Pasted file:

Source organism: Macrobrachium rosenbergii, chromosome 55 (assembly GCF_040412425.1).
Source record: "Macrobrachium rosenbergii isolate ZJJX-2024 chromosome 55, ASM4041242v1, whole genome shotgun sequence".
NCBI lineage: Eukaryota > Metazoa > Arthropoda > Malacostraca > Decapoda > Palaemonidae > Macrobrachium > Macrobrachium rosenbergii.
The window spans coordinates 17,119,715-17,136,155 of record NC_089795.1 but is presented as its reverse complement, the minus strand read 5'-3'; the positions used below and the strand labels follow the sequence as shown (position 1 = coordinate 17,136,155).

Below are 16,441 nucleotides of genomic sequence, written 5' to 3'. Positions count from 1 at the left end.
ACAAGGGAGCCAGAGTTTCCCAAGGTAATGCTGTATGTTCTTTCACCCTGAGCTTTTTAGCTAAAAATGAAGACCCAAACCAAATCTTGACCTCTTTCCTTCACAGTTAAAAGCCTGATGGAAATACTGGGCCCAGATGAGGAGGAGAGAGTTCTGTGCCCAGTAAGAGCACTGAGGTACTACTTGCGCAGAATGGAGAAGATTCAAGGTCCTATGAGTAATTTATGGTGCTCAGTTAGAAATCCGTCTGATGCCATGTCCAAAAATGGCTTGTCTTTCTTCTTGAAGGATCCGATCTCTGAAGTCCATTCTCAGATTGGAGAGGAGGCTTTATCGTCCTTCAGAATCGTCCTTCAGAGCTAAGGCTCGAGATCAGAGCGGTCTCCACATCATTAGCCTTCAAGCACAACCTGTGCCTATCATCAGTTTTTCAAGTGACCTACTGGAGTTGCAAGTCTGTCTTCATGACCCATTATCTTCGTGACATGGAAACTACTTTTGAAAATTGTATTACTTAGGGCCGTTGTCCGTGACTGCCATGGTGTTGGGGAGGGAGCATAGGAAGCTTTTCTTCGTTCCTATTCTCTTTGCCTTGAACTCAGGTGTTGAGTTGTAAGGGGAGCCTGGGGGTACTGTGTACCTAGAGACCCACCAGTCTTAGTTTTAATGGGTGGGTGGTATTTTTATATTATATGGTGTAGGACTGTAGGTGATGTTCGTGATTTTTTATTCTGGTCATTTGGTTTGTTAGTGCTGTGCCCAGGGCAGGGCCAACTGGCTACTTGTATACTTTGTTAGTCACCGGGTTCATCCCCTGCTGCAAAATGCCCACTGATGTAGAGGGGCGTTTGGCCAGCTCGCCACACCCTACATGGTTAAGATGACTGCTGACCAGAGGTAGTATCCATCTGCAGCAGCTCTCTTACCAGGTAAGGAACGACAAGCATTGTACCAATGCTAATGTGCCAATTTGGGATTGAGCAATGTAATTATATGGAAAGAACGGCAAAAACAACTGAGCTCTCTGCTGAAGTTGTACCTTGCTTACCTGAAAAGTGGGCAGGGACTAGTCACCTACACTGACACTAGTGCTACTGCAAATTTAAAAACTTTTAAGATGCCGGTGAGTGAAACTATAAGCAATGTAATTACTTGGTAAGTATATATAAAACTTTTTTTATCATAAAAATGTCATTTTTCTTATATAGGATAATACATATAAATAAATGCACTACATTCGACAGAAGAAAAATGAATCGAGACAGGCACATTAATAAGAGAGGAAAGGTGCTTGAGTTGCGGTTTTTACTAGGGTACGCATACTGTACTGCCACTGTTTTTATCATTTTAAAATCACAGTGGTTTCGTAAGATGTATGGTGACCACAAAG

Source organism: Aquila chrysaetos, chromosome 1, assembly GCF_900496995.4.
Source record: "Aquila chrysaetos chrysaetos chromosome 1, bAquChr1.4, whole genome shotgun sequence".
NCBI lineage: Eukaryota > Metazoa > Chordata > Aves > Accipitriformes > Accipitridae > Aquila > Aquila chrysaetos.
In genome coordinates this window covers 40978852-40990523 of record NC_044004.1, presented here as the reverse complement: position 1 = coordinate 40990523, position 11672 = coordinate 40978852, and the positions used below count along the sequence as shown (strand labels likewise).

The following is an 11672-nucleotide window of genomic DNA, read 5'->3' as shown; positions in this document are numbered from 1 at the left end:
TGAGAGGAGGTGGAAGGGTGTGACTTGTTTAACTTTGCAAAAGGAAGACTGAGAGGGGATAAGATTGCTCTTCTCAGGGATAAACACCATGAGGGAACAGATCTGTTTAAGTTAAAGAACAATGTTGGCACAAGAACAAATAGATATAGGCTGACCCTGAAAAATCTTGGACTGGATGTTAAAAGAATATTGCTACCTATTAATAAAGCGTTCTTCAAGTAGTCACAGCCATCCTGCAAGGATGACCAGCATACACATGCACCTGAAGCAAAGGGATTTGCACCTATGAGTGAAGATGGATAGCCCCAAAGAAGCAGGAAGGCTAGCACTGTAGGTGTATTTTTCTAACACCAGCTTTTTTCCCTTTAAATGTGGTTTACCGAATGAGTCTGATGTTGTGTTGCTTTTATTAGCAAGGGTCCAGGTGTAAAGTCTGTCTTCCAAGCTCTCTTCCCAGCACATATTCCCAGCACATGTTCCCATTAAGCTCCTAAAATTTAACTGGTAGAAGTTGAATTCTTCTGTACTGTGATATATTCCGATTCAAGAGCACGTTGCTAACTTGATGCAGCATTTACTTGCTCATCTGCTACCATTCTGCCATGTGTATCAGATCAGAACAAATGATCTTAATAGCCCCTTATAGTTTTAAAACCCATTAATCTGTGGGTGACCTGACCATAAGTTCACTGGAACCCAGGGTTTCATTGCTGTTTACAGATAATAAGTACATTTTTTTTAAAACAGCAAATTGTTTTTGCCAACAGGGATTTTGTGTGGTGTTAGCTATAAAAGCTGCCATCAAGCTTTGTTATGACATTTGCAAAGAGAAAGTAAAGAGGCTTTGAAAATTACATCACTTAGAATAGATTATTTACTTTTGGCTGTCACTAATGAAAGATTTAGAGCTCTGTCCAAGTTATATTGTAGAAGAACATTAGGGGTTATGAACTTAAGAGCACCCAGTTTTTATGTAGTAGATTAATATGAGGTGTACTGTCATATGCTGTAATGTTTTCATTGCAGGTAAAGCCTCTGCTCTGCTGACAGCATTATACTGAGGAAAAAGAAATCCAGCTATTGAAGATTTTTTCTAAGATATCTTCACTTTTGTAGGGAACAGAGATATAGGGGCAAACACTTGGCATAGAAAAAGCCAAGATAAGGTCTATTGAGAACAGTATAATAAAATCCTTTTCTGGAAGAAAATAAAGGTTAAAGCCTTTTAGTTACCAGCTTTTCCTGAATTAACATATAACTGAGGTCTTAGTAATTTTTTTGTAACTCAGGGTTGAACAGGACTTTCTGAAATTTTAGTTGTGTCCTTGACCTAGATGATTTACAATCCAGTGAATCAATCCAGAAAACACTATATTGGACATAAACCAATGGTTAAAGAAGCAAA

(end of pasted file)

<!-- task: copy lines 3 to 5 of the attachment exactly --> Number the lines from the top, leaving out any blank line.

NCBI lineage: Eukaryota > Metazoa > Arthropoda > Malacostraca > Decapoda > Palaemonidae > Macrobrachium > Macrobrachium rosenbergii.
The window spans coordinates 17,119,715-17,136,155 of record NC_089795.1 but is presented as its reverse complement, the minus strand read 5'-3'; the positions used below and the strand labels follow the sequence as shown (position 1 = coordinate 17,136,155).

Below are 16,441 nucleotides of genomic sequence, written 5' to 3'. Positions count from 1 at the left end.